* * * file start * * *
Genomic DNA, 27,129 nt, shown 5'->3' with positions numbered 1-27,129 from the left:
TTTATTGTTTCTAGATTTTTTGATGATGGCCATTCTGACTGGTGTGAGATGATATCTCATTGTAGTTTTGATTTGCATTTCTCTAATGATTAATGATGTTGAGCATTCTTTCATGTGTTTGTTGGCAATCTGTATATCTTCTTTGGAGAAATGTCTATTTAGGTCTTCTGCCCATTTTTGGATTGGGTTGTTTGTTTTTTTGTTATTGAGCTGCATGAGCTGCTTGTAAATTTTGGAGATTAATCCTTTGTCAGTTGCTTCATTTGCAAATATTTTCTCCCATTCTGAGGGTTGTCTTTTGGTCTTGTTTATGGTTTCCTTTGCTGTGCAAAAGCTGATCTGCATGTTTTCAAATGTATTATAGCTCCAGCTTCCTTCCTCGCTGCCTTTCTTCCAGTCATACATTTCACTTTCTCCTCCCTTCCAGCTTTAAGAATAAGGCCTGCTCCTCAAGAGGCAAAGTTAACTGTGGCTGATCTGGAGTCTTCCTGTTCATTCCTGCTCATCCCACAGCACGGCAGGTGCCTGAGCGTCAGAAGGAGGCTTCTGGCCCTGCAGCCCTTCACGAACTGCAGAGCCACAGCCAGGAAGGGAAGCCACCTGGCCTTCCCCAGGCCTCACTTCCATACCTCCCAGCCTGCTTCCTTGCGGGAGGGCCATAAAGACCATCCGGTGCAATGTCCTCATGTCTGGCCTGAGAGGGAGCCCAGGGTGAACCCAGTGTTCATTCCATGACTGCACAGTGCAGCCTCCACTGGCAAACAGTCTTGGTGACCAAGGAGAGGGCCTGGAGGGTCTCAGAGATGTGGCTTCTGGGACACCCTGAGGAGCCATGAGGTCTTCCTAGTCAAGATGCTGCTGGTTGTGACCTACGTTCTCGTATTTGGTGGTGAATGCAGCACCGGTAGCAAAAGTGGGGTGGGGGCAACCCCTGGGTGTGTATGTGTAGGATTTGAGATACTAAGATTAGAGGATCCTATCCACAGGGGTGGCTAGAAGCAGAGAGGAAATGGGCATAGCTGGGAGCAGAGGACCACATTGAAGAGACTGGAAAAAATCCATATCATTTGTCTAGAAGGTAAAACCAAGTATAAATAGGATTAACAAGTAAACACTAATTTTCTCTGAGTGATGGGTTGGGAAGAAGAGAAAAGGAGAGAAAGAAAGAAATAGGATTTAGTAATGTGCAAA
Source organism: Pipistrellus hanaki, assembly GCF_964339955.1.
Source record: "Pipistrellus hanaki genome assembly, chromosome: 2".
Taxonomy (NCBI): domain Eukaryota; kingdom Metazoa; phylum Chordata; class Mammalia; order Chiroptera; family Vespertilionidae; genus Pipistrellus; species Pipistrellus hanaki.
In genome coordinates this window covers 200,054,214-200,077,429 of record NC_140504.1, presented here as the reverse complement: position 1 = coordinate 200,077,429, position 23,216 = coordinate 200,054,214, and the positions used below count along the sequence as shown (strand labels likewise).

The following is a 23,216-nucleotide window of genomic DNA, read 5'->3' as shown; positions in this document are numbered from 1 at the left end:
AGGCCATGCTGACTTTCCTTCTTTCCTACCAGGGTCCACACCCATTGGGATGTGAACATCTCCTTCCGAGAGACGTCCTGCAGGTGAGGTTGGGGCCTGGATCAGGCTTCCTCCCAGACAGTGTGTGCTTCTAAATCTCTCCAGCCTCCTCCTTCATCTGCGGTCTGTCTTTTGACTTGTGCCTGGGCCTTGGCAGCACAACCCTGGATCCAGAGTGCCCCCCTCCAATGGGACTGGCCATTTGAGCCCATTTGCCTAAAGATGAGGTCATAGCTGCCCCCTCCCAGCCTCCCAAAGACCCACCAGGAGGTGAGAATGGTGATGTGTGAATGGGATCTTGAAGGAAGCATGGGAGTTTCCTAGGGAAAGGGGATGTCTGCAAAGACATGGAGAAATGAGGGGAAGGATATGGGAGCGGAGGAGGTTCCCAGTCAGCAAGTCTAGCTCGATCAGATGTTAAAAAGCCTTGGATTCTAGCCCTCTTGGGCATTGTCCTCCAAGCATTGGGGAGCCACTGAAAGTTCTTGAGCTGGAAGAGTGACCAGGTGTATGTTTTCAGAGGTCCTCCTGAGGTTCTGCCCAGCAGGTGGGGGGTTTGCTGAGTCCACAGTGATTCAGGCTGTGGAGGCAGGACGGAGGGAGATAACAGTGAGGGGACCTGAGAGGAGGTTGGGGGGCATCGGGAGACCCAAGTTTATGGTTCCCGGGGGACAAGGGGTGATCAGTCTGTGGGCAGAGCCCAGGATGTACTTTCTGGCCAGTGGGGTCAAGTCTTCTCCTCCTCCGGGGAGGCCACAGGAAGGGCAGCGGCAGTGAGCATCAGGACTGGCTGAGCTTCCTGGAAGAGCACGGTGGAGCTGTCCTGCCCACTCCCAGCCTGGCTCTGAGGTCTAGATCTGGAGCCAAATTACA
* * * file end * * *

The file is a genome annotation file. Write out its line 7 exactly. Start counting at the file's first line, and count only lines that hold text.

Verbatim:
The following is a 23,216-nucleotide window of genomic DNA, read 5'->3' as shown; positions in this document are numbered from 1 at the left end: